For most athletes, Athletic Scholarship offers don’t just fall into your lap, it’s a process. College coaches put a lot of time and money into recruiting, they watch athletes compete in person, contact high school coaches, create personal evaluations and source a number of other avenues to find out more about you as a person AND as an athlete. There is a big difference between an ‘interest’ and an ‘offer’. Here are a few recruiting tips that can take you from ‘interest’ to ‘offer’.
“Interest” means that a college coach has seen you play or heard something good about you from a trusted source. Once this happens a college coach will add you to their ‘Watch List’. A ‘Watch List’ is a list that a coach creates of the players they feel have potential and who they can see fitting best into their system, and team. The ‘Watch List’ is usually broken down into position and class year. Once you’re on a coaches ‘Watch List’, more than likely you will start receiving mail, questionnaires, emails, visit invites, etc.
Note: College coaches have different levels within their ‘Watch Lists’, and the level they have you on will determine what type of communication and invites you receive.
A few ways to turn the signs of ‘interest’ into ‘offers’.
1. Coaches always have their evaluating hat on, they evaluate players on academics, skill, strength, leadership, attitude, values and other intangibles. Are you really good at a certain skill? Are you a great defender, blocker or rebounder? Can you force turnovers? Yes, college coaches are looking at how many points you can put up, but they’re also looking at the little things that can help them win games. Take some time to analyse your own skill set and figure out what you’re really good at, then develop those good skills into great skills. You want to stand out from the rest of players in your position – elite players usually have a specific skill they have mastered.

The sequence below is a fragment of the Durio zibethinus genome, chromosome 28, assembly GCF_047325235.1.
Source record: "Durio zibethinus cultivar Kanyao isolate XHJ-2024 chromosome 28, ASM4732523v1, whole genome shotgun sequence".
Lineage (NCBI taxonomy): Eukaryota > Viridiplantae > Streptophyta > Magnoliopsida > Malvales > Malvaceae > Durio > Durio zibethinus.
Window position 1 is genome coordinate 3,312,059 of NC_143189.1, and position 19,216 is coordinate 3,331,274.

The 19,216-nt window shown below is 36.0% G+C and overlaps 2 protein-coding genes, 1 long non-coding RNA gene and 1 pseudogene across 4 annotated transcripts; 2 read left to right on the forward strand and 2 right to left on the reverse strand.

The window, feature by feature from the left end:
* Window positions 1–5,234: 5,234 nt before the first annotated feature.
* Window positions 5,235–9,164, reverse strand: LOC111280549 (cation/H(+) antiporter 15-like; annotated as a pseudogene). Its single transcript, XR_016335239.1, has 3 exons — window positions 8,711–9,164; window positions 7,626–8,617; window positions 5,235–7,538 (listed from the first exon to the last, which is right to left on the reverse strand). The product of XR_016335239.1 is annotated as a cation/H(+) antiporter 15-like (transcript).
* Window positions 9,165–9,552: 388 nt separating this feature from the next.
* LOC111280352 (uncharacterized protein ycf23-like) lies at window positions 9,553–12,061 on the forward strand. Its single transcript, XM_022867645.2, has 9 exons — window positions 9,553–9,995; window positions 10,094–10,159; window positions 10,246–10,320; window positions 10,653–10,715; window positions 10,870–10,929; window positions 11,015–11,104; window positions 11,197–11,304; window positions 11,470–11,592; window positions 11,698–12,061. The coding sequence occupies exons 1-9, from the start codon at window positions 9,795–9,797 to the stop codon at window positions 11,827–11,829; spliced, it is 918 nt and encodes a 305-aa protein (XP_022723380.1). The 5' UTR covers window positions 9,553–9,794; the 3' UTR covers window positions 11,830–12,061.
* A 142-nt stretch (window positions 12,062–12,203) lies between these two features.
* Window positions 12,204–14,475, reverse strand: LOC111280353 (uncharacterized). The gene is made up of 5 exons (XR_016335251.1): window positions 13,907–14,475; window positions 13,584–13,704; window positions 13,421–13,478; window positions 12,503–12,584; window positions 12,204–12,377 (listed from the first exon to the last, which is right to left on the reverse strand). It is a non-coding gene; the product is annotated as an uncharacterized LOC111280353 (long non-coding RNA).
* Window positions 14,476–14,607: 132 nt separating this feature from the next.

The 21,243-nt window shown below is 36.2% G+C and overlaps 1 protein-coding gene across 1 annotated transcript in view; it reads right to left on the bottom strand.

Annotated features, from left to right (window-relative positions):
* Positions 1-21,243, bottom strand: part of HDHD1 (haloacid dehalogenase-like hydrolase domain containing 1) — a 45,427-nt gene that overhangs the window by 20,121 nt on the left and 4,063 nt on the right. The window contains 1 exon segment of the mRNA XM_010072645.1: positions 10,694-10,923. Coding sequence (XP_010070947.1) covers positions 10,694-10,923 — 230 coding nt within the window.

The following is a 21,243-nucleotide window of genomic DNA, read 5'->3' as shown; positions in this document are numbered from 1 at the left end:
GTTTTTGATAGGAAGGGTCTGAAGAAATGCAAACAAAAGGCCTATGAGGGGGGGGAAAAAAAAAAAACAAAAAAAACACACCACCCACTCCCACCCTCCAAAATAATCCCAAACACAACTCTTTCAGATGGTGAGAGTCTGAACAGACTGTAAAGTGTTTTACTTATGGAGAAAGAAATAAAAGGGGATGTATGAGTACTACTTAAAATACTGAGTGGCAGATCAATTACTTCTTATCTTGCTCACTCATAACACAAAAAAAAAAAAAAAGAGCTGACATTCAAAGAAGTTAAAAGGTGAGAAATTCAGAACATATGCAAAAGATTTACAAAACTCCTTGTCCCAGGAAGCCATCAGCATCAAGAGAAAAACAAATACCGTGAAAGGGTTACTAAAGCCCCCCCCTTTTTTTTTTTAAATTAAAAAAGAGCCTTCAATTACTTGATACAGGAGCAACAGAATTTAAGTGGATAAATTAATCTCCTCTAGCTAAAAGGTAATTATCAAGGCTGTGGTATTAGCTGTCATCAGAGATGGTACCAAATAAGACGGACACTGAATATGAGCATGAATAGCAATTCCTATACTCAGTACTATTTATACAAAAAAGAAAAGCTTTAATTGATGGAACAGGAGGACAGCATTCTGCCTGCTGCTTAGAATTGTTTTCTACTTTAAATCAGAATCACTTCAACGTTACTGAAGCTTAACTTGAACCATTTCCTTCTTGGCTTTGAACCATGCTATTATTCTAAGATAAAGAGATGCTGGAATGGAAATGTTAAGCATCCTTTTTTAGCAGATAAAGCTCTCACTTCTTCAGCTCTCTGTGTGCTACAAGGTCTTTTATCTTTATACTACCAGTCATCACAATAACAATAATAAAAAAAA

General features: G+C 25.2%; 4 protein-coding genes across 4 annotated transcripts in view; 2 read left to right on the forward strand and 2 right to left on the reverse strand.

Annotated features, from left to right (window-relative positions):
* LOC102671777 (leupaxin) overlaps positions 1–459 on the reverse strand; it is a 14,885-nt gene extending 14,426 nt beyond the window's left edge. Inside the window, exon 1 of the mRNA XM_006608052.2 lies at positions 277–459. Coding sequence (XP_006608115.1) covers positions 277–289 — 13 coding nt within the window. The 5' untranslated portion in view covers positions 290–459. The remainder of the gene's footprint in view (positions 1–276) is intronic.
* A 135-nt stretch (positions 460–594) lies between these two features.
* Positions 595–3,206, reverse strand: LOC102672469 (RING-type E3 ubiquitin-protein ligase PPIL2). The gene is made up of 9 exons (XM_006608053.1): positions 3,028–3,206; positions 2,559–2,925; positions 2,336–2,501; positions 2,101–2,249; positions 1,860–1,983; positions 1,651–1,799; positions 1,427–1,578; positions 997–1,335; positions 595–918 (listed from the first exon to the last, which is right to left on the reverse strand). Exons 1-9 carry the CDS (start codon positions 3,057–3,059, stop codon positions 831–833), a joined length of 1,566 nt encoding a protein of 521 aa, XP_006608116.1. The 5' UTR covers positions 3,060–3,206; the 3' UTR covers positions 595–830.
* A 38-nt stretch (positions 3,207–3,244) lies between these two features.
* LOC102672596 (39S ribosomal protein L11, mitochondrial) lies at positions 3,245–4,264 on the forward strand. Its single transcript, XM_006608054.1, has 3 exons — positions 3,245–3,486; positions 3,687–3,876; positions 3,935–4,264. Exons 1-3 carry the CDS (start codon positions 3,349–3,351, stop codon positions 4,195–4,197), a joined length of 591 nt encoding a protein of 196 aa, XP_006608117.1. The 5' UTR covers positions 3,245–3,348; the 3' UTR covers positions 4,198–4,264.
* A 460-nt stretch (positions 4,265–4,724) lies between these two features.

2. Don’t worry about anyone else, focus on you and your position. Take a look at the schools you have an interest in and see how many athletes they have in your position they are looking to replace. If a school is looking at signing 2-3 running backs, and you play running back—you have a better shot than a team looking for just 1. Continue to develop and work on your position specific skill in the meantime because they better you get at it, the better your shot at receiving an offer.
3. Master the A’s ( Attitude & Academics ) – How are your academics? How is your attitude? A bad attitude or bad academics can cause coaches to raise an eye, and hold off on offers. College coaches do extensive research on players, they not only communicate with you, they will ask a number of sources about you – high school coaches, AAU coaches, high school janitors, you name it and they are asking – college coaches will go to all levels to get the truth.
4. If you’re mostly getting mail and emails from a coach, and no or few phone calls, it basically means that the coach is not sold on you yet. If this is the case, just ask the coach straight up where you stand on their list, you don’t want to waste your time on schools that don’t see you high on their list. Move on to the schools who are making those calls and of course keep working on your skills in the meantime.
5. If you’re getting a lot of interest from a school, but no offer, think about attending their summer camp. Summer camps give you the opportunity to workout first hand with the coaching staff and it lets them see you play, day in and day out for that week, it’s like your own personal combine.
Do you have any more tips? If so I would love to hear them, please comment below.